As my month of fibroid-removal surgery recovery in Wisconsin comes to an end, I’m trying to spend as much time with my dad as I can. He has Alzheimer’s and lives at a local nursing home.
He doesn’t walk or talk anymore… and in a weird way, it’s easier to visit and feed him dinner because there’s no pressure to make small talk or keep his mind busy with games. His words are few, mostly gibberish — and his emotions, though sparse, are big and confusing.
BUT. He still looks like Dad 😏
(Below was as close as my mom and I could get to a smile "on demand")
So I’ve been thinking, during my time with him, what it must be like to BE him. Diseases like Alzheimer’s are framed through projected emotions from those of us on the outside… that’s the only perspective we have — our loved ones are seemingly torn away from us.
(Below: My dad and I on my wedding day in 2011 — a few years pre-diagnosis)
But I also know things are “good” (or “bad”) because we perceive them as such. So I’ve been pondering: Is it possible my dad’s situation isn’t all bad?
We talk in yoga philosophy about how “The yogi travels light.” And on many spiritual paths, the whole idea is to live life, but not hold too tightly to anything. To let go of grudges, pay debts, resist material temptation, be present, feel pain and let it go — avoiding suffering in the process.
There are times when life forces us to let go. And there are times we choose to let go. Alzheimer’s is a weird (and oftentimes slllowwww) combination of both. I’ve been trying to imagine what it must be like to be my dad, and consciously have to let go of every single aspect of life that you’ve ever known. Career, home, responsibilities, identity, family, memories, physical abilities, and even his intellect and life wisdom. (Seriously… imagine!) Every part of him has regressed to almost a child-like state of forgetfulness.
And that’s the heart of it.
To me, childlike “forgetfulness” is, in a way, actually a one-ness with God/goddess/universe/creation (choose what resonates with you). When we come into the world, we are abruptly pulled from oneness, as we learn we are “separate” from mother. We continue to forget our “oneness” the older we get, and the more focused we become on our individual self.
But, within each of us remains that core knowing that our body is made of the same elements as all living things, and our soul is part of the infinite aspect of the Universe. If we’re lucky (and diligent!), we get to “remember” that blissful state throughout life.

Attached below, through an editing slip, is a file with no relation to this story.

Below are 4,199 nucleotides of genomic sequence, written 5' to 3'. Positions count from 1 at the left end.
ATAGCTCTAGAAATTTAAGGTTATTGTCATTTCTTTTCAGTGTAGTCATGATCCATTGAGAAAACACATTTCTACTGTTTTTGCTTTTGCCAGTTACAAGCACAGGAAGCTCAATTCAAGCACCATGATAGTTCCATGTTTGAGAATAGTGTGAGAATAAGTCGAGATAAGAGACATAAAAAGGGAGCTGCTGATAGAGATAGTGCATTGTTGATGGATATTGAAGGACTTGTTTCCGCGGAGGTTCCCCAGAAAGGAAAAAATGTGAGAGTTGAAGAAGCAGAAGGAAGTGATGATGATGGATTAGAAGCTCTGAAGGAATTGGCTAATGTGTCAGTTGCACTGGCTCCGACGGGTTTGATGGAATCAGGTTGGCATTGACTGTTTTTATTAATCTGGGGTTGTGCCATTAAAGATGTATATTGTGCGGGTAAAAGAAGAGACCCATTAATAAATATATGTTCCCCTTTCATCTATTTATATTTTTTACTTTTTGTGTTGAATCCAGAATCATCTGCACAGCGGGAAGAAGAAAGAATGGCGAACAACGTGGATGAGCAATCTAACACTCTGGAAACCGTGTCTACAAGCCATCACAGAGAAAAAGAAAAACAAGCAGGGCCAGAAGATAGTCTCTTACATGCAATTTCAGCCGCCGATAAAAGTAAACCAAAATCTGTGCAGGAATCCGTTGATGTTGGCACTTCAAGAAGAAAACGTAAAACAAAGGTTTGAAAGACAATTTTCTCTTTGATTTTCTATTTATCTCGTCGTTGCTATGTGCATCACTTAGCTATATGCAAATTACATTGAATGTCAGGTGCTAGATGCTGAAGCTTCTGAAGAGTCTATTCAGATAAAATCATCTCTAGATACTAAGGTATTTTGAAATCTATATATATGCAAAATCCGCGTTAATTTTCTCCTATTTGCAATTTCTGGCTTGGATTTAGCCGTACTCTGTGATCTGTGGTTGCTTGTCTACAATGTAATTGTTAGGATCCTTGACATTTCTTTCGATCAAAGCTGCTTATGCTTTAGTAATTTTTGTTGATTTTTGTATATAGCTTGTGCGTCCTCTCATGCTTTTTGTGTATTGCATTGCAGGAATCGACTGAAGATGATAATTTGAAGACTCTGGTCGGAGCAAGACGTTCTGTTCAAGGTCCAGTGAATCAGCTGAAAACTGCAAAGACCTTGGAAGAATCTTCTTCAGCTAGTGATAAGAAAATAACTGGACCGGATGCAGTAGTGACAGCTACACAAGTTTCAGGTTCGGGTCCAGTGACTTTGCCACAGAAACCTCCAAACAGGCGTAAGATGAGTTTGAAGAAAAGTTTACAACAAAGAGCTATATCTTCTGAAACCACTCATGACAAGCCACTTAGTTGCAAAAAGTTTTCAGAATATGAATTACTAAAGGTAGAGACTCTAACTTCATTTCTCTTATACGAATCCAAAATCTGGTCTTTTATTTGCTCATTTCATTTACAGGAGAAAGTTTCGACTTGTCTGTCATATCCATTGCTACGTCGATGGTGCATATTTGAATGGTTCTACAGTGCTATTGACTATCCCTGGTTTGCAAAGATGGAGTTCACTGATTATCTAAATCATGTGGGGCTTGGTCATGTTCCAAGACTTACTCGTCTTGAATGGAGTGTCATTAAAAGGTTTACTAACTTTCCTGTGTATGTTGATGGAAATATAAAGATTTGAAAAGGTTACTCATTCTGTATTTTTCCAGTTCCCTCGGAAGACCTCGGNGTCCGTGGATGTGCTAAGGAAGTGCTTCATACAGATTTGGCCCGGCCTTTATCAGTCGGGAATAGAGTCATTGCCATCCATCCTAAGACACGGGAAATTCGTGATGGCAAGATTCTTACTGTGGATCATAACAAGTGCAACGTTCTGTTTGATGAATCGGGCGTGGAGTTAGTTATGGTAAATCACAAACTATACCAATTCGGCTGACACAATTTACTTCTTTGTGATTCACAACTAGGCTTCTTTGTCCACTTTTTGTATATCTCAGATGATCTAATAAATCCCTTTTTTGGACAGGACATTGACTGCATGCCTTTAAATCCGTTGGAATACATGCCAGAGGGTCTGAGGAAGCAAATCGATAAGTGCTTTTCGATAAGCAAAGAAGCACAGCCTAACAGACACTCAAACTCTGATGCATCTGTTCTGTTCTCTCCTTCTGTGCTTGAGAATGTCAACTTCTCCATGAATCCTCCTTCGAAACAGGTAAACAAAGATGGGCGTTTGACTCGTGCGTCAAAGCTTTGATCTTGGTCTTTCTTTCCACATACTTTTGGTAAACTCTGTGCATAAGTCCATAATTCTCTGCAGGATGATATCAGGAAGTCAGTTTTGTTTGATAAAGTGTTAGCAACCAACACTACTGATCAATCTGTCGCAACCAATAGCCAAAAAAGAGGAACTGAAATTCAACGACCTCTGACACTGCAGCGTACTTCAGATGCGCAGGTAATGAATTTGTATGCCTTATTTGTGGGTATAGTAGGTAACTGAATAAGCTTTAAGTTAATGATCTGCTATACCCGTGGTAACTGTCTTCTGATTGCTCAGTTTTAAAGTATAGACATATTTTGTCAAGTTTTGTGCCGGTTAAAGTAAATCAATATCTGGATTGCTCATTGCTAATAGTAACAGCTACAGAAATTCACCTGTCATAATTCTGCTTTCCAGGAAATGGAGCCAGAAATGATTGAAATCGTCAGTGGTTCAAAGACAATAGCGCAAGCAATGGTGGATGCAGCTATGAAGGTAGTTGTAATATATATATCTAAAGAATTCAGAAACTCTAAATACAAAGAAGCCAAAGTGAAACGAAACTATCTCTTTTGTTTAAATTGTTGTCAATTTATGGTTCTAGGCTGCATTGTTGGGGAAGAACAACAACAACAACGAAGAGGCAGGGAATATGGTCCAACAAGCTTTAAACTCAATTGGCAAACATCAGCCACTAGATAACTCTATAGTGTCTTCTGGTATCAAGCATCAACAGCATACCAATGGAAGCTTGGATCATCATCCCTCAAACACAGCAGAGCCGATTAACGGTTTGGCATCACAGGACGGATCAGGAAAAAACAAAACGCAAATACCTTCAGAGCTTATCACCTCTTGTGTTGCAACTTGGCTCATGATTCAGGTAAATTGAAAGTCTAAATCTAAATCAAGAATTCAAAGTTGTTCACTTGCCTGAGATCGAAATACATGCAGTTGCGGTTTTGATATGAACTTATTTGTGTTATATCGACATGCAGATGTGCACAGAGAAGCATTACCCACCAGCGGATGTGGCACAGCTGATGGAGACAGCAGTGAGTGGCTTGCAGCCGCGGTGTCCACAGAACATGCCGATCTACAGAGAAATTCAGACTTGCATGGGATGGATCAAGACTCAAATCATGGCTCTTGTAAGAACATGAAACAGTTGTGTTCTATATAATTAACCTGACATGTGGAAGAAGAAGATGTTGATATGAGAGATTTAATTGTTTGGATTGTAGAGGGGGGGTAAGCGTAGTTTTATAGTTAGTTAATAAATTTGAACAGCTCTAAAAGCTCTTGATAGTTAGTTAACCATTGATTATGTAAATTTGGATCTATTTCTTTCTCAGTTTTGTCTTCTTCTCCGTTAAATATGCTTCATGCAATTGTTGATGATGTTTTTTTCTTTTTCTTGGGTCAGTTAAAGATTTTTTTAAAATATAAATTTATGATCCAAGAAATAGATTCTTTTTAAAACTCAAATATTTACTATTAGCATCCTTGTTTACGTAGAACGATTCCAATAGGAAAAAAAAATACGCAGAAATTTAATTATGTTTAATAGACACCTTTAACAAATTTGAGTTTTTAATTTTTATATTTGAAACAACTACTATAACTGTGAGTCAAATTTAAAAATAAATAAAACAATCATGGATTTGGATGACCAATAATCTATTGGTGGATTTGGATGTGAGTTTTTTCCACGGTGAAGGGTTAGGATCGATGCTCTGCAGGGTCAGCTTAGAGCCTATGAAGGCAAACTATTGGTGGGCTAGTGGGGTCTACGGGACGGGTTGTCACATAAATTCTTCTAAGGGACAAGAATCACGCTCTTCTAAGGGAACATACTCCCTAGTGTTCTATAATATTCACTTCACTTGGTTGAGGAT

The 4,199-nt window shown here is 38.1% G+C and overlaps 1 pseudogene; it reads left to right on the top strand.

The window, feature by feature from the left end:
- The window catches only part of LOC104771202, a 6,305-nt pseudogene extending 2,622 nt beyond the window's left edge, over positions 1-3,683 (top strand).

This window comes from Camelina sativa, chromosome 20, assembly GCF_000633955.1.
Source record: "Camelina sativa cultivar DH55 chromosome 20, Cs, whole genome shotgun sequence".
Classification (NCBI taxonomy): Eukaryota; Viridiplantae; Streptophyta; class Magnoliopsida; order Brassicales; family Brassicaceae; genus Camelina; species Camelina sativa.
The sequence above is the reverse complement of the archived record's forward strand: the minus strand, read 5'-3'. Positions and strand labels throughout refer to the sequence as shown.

We might taste that sweet nectar while we dance (I love the above photo of Dad at my best friend’s wedding!), during meditation, rituals and ceremonies, as we sing, ski/snowboard, attend our place of worship, gaze at breathtaking scenery, hear the hoot of an owl or the call of a raven... whatever stirs us to our core. But the kicker is that even after a blissful moment, we must then go back to playing our roles.
We must go from a meditative high to cleaning up metaphorical (or literal!) dog sh*t
I try so hard to keep my own blissful undercurrent going through the most blahhh aspects of life, but alas: I’m human! And Dad? He’s human too... but I can assure you he no longer carries any of his worldly possessions, attachments, autonomy, responsibilities or memories.
As a yogi, Dad is traveling very VERY light. He made the ultimate sacrifice of letting go of everything he knew… for the unknown. And what’s left after everything else is gone? I could contemplate that for a lifetime!
But in Dad’s case, I’m choosing to believe that while he shows us brief moments of emotion and recognition, all that’s left within (especially by the time he makes an exit from this world someday) is that sweet sweet oneness. Not based on his facial expressions. Not based on his gibberish. Simply a hunch — rooted in spiritual intuition.
It’s “bad” through the lens where I wish I could talk to him and laugh with him, and DANCE together again IRL. And it’s also “beautiful” through the lens of him accessing a direct connection with God — knowing someday we will definitely dance together again.
What’s “bad” is also “beautiful.” Both are real. We only recognize one because we know the other… I think that’s the whole point.
I’m feeling grateful in this season of life. Thanks so much for reading.
Sending you lots of love and healing vibes!
Originally hailing from Wisconsin, Mollie is a cheesehead transplant to Northwest Montana, with degrees in Retail and Journalism from the University of Wisconsin-Madison. Today, she lives off the grid, half the year in a Tiny House & half the year in a yurt — both of which she and her husband, Sean, built by hand. Nonprofit Executive Director by day, Mollie also owns and teaches at Yoga Hive — a chain of community yoga studios in the valley.